The Spartans have officially arrived on the university women’s basketball scene in B.C. After splitting a pair of games with the Calgary Dinos over the weekend, Trinity Western University is now 11-3, 3rd place in the conference. This is uncharted territory for a program that has struggled to find their footing in the ultra competitive Canada West, until the past few years. Last season the Spartans finished 12-8, and won their first-ever playoff round. This season TWU is building on that success, and look like they could be ready to be a contender with the best schools in the country. It’s an impressive feat for head coach Cheryl Jean-Paul, especially considering where the program was when she took over.
Head Coach Cheryl Jean-Paul. Scott Stewart/Trinity Western Athletics
In her Jean-Paul’s first season at the helm of the Spartans in 2010-2011, TWU went 3-21, and the road to respectability has taken some time. “As a young naive coach I thought this was going to happen years ago, and you get through your first season and you realize you know, this is going to be a lot harder than I thought,” she admits. But while the losses mounted early in her Spartans coaching career, her faith never wavered. “For me, I think my faith has been a part of this process the whole way through. I don’t think that you can go through as many seasons as we did, losing as often as we did without that faith of serving a greater purpose than just basketball games.”
Until this weekend the Spartans had been unbeatable on home court. Saturday night’s 84-52 loss to Calgary at the Langley Event Centre snapped a 10 game home win streak for Trinity to start the season. Jean-Paul says the winning has been not only great for the team, but also their fanbase. “It’s really nice for us to be able to experience that at home. You know our fans who have been following us for a lot of years have seen a lot of losses at home, and so it’s really nice to come into the gym with an expectation of at least playing well, and that’s part of the culture that’s changed and it’s exciting to see that.”
Last year was a groundbreaking season for the Spartans. They went 12-8 and hosted their first ever playoff series, in which they defeated the Brandon Bobcats in three games. It was a win that Jean-Paul says really marked a turning point in the program’s history.
“WE ALWAYS WENT INTO GYMS THINKING THAT WE COULD LOSE EVERY GAME WE PLAYED UNTIL WE WON A PLAYOFF GAME. AND I THOUGHT THAT WAS SOMETHING THAT WAS UNIQUE. THAT WAS THE FIRST TIME THAT OUR PROGRAM HAD EVER WON A PLAYOFF GAME AND I SAW A DIFFERENT LOOK IN THE EYES OF THE PLAYERS.”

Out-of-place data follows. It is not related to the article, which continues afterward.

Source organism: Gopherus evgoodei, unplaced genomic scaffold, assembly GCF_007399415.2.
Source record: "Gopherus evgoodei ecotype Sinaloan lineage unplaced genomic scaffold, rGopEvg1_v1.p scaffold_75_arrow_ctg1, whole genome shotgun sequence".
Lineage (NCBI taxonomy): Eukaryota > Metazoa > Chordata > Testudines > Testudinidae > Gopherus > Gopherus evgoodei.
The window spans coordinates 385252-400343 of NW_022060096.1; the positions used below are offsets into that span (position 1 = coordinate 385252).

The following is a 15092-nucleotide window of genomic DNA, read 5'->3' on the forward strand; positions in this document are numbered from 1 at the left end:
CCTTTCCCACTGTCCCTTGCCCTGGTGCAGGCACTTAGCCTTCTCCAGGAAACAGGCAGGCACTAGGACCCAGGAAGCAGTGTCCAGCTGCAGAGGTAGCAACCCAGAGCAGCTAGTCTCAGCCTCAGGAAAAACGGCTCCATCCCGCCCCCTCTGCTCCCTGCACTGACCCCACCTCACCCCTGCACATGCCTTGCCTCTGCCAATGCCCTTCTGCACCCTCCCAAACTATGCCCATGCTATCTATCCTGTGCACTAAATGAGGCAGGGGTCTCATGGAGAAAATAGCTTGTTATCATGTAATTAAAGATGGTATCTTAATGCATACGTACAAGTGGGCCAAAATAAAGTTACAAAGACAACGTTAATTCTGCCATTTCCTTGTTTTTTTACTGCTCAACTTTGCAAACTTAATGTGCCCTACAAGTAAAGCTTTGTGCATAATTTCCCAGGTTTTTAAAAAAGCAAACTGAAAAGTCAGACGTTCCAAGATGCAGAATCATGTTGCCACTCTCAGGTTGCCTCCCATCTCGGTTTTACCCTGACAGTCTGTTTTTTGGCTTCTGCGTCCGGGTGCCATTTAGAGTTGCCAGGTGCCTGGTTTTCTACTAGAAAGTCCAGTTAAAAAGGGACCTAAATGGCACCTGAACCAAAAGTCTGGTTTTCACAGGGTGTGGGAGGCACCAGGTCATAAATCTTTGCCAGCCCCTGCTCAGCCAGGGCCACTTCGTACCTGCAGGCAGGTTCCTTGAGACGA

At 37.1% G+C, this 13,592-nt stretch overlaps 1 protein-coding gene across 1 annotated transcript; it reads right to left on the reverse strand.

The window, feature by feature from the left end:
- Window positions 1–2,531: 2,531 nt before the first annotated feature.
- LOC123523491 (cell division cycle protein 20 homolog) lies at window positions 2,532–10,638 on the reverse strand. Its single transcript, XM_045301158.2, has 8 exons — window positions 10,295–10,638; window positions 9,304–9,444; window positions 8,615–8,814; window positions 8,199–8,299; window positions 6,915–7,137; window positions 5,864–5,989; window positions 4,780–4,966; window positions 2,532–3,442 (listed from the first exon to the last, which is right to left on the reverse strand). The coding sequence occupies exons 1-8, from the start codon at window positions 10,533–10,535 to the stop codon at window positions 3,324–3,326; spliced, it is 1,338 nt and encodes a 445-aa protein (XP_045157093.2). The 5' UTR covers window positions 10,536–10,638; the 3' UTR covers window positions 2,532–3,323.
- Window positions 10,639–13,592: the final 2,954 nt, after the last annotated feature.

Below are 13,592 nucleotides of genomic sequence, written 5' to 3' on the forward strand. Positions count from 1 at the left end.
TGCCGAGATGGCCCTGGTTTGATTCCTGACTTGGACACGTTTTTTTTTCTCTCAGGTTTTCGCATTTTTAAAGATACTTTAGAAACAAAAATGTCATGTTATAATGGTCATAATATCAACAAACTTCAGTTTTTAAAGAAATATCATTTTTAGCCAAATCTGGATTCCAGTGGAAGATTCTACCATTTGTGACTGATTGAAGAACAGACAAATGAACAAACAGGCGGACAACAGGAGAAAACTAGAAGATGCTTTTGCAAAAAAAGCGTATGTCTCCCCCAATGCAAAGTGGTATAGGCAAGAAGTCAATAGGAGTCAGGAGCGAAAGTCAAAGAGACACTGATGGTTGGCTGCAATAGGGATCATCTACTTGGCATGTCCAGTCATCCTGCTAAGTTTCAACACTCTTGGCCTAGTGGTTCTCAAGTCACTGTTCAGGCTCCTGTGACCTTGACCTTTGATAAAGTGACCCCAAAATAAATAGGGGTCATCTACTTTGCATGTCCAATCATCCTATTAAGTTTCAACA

4th Year Tessa Ratzlaff. Scott Stewart / Trinity Western Athletics
This year the Spartans are out to prove they deserve the same respect as the perennial power houses in women’s hoops in this province. Earlier this season the Spartans beat the Thunderbirds, at UBC. The 75-71 overtime thriller marked the first time began to make people notice. Prior to that game they were 3-45 all time versus the T-birds since joining the league in 1999.
This season’s Spartans team is fuelled by the drive and passion of their veteran leaders. Fourth-year forward Tessa Ratzlaff is fifth in CanWest scoring, averaging 17.5 points per game, while senior forward Kayla Gordon is averaging close to a double-double, dropping 13.5 points and 9.6 rebounds per contest. They lead a talented team that is finally making their mark, and their head coach thinks their years together are a big reason for this season’s success. “I would say that every program moves in cycles and we’re coming to the peak of this cycle that we’re in. We have a core group of athletes that have been with this program for three, four, five years, so I don’t have to spend a lot of time teaching the basics. They understand how I speak, how I communicate.”
As much the head coach is pleased with the wins on the court, Cheryl Jean-Paul says she is more proud of having a positive impact on a player’s life, and for those player’s to stay connected to the program even after they’ve graduated.
“It’s so exciting to see some of our former athletes come back as mentors to our younger athletes, and that tells me that regardless of the records when they played they experienced something special here that they want to come back and be part of, and that’s not on a stat sheet. That is so valuable, and ultimately that’s I think I was called to this school and that’s what I’m hoping my athletes take from this.”
“My challenge as a coach and as a recruiter is to keep building the foundation so that if this is a cycle that will end and we have to start rebuilding in a few years then we at least have this really strong foundation to start from.” A foundation that is looking like it’s built for a serious playoff run.
Veteran Guard Kayla Gordon. Scott Stewart / Trinity Western Athletics
Written By: Jon Kennedy